Teachers association to take legal action against Alberta government over pension dispute

The Alberta Teachers' Association says it will be taking the government to court over a ministerial order signed last month that they say gives teachers less control over their pensions.

ATA president says ministerial order breaks promise that ATRF, not AIMCo, would retain final say

Jason Schilling is president of the Alberta Teachers' Association. The association has voted to take the government to court over control of teachers' pensions. (Josee St-Onge/CBC)

The Alberta Teachers' Association (ATA) says it will be taking the government to court over a ministerial order signed last month that they say gives teachers less control over their pensions.

The ATA said on Tuesday its provincial executive council had voted unanimously to initiate legal action, and that association lawyers are in the process of drafting a court application which will be filed once complete.

On Dec. 23, 2020, Finance Minister Travis Toews signed a ministerial order allowing the government-owned Alberta Investment Management Corporation (AIMCo) to reject any changes proposed by the Alberta Teachers' Retirement Fund (ATRF). That order went into effect on Jan. 1. 

Teachers have repeatedly expressed concerns following the passing of Bill 22, which transfers their pension investments under AIMCo's management. The pension fund lost billions last year, and some union leaders had expressed concerns the manager was making decisions to prop up oil companies.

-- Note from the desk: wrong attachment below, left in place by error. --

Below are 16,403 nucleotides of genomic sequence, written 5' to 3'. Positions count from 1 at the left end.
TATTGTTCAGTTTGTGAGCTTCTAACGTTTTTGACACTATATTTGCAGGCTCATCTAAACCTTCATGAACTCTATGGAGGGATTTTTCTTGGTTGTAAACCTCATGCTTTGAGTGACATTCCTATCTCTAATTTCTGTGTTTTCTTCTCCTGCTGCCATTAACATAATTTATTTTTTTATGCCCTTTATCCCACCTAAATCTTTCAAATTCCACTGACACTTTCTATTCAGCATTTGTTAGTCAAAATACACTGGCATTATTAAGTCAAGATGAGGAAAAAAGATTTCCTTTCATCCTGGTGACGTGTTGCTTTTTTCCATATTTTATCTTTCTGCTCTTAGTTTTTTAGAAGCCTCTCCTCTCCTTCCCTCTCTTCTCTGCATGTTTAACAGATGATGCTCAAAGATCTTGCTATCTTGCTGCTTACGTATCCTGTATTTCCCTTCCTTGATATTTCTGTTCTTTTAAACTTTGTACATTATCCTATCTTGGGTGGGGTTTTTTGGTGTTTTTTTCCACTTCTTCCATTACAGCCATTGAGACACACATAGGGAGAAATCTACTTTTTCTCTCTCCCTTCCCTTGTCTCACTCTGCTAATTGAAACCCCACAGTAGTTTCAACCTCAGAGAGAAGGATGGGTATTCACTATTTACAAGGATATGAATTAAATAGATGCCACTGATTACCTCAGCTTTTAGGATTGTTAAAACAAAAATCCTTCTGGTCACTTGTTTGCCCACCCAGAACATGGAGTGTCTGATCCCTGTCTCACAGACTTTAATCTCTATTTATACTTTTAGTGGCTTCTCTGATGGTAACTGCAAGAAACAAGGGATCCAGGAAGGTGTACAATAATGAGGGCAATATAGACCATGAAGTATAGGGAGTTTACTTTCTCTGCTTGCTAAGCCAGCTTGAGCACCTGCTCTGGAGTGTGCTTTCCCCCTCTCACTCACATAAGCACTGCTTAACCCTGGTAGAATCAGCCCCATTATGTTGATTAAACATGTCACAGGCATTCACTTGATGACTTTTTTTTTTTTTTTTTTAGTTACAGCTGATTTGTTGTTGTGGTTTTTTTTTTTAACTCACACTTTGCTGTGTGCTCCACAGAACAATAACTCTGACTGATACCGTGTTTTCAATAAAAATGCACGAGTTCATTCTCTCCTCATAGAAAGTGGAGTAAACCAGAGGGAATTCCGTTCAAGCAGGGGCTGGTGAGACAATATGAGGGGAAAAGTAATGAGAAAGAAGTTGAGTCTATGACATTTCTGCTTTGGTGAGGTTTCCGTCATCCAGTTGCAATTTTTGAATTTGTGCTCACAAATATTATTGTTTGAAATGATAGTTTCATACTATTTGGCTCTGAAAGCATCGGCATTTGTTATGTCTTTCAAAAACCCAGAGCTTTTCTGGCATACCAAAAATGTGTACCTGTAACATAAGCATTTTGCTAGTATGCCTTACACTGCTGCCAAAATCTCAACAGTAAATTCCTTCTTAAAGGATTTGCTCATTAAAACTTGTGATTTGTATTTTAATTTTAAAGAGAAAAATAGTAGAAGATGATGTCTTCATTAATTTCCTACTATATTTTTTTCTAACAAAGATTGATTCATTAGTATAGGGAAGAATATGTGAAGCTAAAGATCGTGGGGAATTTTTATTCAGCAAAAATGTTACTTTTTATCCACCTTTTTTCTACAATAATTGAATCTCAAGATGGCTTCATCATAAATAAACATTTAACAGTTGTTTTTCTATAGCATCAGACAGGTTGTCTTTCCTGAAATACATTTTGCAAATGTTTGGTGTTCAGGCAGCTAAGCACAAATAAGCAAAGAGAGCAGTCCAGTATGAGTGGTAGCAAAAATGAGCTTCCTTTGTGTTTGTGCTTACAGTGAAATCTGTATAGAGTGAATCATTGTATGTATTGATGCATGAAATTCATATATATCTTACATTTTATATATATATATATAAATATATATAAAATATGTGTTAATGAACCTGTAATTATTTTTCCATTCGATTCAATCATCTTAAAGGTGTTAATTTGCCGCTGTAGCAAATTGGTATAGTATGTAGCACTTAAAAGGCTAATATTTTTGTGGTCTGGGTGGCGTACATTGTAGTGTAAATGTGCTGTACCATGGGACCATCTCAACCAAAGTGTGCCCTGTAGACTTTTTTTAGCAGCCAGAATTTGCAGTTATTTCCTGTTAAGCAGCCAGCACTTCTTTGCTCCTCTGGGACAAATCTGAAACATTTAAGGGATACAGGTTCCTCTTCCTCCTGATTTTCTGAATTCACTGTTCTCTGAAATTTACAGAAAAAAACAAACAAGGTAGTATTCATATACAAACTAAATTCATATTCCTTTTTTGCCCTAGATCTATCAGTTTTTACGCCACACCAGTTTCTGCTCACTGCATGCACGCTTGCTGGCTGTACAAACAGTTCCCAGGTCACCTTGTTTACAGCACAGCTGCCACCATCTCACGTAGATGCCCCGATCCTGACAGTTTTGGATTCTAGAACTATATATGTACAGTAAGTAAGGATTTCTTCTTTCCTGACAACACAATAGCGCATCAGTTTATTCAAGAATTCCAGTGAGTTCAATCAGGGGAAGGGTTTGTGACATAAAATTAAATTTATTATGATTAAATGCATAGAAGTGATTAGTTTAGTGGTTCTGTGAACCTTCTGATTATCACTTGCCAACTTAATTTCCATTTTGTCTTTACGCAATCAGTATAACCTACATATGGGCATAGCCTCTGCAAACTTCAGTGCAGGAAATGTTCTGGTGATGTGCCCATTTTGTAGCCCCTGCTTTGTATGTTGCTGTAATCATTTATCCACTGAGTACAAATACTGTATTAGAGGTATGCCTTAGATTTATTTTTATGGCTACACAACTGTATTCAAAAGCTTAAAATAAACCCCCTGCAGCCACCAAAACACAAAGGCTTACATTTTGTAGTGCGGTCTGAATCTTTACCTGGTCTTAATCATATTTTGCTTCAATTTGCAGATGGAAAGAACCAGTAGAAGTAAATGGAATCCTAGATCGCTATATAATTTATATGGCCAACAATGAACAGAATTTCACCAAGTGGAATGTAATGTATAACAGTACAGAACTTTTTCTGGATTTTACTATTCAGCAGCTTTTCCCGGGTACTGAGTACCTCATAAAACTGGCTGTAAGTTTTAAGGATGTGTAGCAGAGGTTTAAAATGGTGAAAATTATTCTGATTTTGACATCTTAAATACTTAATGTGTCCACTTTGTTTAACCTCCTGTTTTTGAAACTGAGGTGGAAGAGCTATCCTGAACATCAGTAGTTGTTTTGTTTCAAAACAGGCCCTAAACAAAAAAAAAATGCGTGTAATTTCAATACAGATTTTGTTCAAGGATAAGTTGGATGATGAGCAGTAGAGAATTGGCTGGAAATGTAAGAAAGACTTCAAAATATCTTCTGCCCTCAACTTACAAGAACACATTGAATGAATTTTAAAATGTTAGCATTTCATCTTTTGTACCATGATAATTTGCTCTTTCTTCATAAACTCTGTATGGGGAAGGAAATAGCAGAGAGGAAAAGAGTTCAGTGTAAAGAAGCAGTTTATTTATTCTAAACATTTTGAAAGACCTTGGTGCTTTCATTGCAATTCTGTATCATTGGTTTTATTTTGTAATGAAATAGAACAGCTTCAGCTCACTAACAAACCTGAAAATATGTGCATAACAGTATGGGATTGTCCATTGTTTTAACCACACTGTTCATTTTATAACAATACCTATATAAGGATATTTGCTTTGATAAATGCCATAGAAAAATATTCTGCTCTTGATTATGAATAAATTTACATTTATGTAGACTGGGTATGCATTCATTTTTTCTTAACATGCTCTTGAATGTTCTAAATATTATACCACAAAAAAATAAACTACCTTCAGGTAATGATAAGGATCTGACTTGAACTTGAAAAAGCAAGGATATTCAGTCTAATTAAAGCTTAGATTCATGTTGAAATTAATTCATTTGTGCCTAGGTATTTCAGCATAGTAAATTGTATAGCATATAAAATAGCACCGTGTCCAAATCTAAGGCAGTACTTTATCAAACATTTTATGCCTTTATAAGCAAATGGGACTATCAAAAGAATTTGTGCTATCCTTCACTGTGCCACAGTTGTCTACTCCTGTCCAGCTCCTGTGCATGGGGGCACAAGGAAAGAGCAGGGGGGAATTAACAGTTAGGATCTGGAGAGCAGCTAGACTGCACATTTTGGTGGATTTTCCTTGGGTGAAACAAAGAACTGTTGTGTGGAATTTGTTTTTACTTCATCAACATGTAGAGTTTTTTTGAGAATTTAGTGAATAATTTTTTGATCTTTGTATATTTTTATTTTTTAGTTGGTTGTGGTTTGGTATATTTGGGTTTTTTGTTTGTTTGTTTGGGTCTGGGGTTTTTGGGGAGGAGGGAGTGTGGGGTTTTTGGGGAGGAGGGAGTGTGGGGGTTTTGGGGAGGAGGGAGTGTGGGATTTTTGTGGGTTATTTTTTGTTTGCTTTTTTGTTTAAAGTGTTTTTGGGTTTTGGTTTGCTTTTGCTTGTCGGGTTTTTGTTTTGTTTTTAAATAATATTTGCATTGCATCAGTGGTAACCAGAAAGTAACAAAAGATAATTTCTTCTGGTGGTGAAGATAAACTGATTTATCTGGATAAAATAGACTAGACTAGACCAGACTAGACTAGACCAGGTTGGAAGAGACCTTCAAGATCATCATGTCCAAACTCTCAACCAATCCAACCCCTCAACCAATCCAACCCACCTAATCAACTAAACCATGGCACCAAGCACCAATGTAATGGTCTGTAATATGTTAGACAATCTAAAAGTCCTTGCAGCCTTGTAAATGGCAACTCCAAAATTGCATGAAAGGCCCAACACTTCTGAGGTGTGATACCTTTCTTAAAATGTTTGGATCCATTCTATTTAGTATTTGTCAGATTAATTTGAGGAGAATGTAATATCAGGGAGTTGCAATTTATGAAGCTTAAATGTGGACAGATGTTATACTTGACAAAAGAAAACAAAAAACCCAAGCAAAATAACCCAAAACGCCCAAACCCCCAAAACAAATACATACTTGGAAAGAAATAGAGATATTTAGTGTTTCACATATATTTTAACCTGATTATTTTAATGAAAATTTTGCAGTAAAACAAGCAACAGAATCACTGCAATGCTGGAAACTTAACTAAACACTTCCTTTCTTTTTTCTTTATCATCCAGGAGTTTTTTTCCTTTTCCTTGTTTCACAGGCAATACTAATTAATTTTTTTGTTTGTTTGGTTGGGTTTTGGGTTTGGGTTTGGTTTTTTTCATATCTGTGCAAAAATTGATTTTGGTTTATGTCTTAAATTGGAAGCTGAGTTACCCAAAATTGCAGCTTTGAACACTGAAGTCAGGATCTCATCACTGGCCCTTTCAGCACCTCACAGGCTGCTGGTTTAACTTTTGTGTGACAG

"We were never consulted on that, that move was never anything that was campaigned on … teachers are very happy with ATRF," ATA president Jason Schilling said in an interview with CBC.

"So to have this moved over without consultation and then subsequently to have a ministerial order put in place, that basically gives AIMCo veto power … infuriated teachers."

Toews has previously reassured teachers that the ATRF board would remain in control of pension decisions — a promise Schilling argues the recent ministerial order negates.

"Teachers were betrayed by their MLAs, the minister and the premier when this imposed [investment management agreement] failed to live up to their promises made to respect the ATRF's ability to direct the investment of teacher pension dollars," says Schilling. "We will fight the order in court, but there still needs to be political accountability for the broken promises."

Charlotte Taillon, press secretary for the minister, said while they're unable to comment on pending legal action, the ministerial order was necessary as a temporary measure as ATRF and AIMCo had not reached an agreement. 

She said the ATRF itself has said the ministerial order does not impact pension benefits, and that the government remains confident the parties will be able to reach an agreement — at which point the ministerial order will no longer be in effect. 

The ATRF board has made the case that under AIMCo management, the $18.9 billion pension fund would have been worth $17.5 billion — $1.3 billion less — by the end of 2019. The ATRF indicated mid-last year that its data showed it has outperformed AIMCo yearly from 2013 through 2019. 

AIMCo manages several provincial government funds, including the Heritage Savings Trust Fund, and the pension funds of more than 375,000 Alberta public sector workers.

A deal has yet to be reached between AIMCo and ATRF. About 83,000 current and retired teachers are affected by the management, which is expected to be complete this year. 

With files from Lucie Edwardson


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